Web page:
ML security evasion event is based on a similar competition held at DEF CON 27 last summer

Microsoft is sponsoring a machine learning hacking security competition

The defensive capabilities of machine learning (ML) systems will be stretched to the limit at a Microsoft security event this summer.

Along with various industry partners, the company is sponsoring a Machine Learning Security Evasion Competition involving both ML experts and cybersecurity professionals.

The event is based on a similar competition held at AI Village at DEF CON 27 last summer, where contestants took part in a white-box attack against static malware machine learning models.

Several participants discovered approaches that completely and simultaneously bypassed three different machine learning anti-malware models.

“The 2020 Machine Learning Security Evasion Competition is similarly designed to surface countermeasures to adversarial behavior and raise awareness about the variety of ways ML systems may be evaded by malware, in order to better defend against these techniques,” says Hyrum Anderson, Microsoft’s principal architect for enterprise protection and detection.

Attack and defense

The competition will consist of two different challenges. A ‘Defender Challenge’ will run from June 15 through July 23, with the aim of identifying new defenses to counter cyber-attacks.

The winning defensive technique will need to be able to detect real-world malware with moderate false-positive rates, says the team.

Next, an ‘Attacker Challenge’ running from August 6 through September 18 provides a black-box threat model.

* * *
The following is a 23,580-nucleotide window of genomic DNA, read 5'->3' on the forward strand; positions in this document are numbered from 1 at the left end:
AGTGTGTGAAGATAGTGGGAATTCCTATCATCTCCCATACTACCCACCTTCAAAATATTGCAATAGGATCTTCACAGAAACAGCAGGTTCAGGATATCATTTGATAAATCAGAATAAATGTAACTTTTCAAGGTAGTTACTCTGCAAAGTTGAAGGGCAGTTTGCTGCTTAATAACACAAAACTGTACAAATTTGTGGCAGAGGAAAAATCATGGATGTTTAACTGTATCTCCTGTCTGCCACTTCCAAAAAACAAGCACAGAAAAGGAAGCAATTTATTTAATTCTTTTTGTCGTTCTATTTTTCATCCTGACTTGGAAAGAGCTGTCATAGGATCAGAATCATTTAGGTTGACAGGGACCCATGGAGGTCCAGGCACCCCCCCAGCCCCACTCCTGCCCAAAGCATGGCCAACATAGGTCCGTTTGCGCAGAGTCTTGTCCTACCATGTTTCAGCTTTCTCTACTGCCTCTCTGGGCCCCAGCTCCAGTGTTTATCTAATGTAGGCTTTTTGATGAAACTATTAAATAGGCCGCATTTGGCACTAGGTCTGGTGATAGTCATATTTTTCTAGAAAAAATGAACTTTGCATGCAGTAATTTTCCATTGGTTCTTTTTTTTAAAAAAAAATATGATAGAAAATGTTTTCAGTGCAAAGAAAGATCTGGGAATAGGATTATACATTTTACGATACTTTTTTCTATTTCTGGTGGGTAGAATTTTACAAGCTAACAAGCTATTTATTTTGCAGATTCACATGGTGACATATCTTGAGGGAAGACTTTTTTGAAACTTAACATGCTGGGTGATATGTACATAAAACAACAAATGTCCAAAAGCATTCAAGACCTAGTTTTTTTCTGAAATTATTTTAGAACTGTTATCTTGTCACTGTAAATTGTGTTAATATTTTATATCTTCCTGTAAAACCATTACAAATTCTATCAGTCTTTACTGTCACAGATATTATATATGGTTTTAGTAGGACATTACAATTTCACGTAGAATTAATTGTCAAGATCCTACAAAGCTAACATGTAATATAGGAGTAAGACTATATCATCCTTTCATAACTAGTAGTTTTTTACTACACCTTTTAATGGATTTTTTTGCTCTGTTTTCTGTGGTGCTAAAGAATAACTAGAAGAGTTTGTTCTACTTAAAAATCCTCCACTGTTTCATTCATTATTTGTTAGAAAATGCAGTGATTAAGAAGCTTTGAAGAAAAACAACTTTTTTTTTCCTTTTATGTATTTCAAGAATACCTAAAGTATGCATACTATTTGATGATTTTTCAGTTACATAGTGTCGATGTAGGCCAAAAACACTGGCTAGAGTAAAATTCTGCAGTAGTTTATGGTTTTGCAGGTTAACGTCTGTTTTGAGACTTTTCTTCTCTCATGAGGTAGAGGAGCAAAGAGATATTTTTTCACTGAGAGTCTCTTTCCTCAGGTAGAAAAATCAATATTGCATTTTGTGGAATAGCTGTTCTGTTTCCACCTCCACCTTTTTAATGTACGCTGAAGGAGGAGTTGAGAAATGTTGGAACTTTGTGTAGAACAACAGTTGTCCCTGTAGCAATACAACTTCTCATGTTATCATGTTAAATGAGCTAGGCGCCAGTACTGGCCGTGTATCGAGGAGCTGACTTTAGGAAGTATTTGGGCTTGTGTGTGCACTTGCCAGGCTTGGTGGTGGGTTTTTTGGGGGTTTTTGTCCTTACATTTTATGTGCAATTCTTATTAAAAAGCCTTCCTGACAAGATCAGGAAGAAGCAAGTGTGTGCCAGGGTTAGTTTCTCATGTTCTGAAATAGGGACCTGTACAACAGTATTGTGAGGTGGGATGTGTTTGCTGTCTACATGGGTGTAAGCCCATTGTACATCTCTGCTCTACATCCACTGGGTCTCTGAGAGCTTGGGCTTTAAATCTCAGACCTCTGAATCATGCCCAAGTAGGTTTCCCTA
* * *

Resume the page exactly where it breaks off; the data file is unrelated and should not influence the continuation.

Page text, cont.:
Participants will be given API access to hosted anti-malware models, including those developed in the Defender Challenge.

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Contestants will attempt to evade defenses using ‘hard-label’ query results, with samples from final submissions detonated in a sandbox to make sure they’re still functional.

The final ranking will depend on the total number of API queries required by a contestant, as well as evasion rates, says the team.

Each challenge will net the winner $2,500 in Azure credits, with the runner up getting $500 in Azure credits.

To win, researchers must publish their detection or evasion strategies. Individuals or teams can register on the MLSec website.

“Companies investing heavily in machine learning are being subjected to various degrees of adversarial behavior, and most organizations are not well-positioned to adapt,” says Anderson.

“It is our goal that through our internal research and external partnerships and engagements – including this competition – we’ll collectively begin to change that.”

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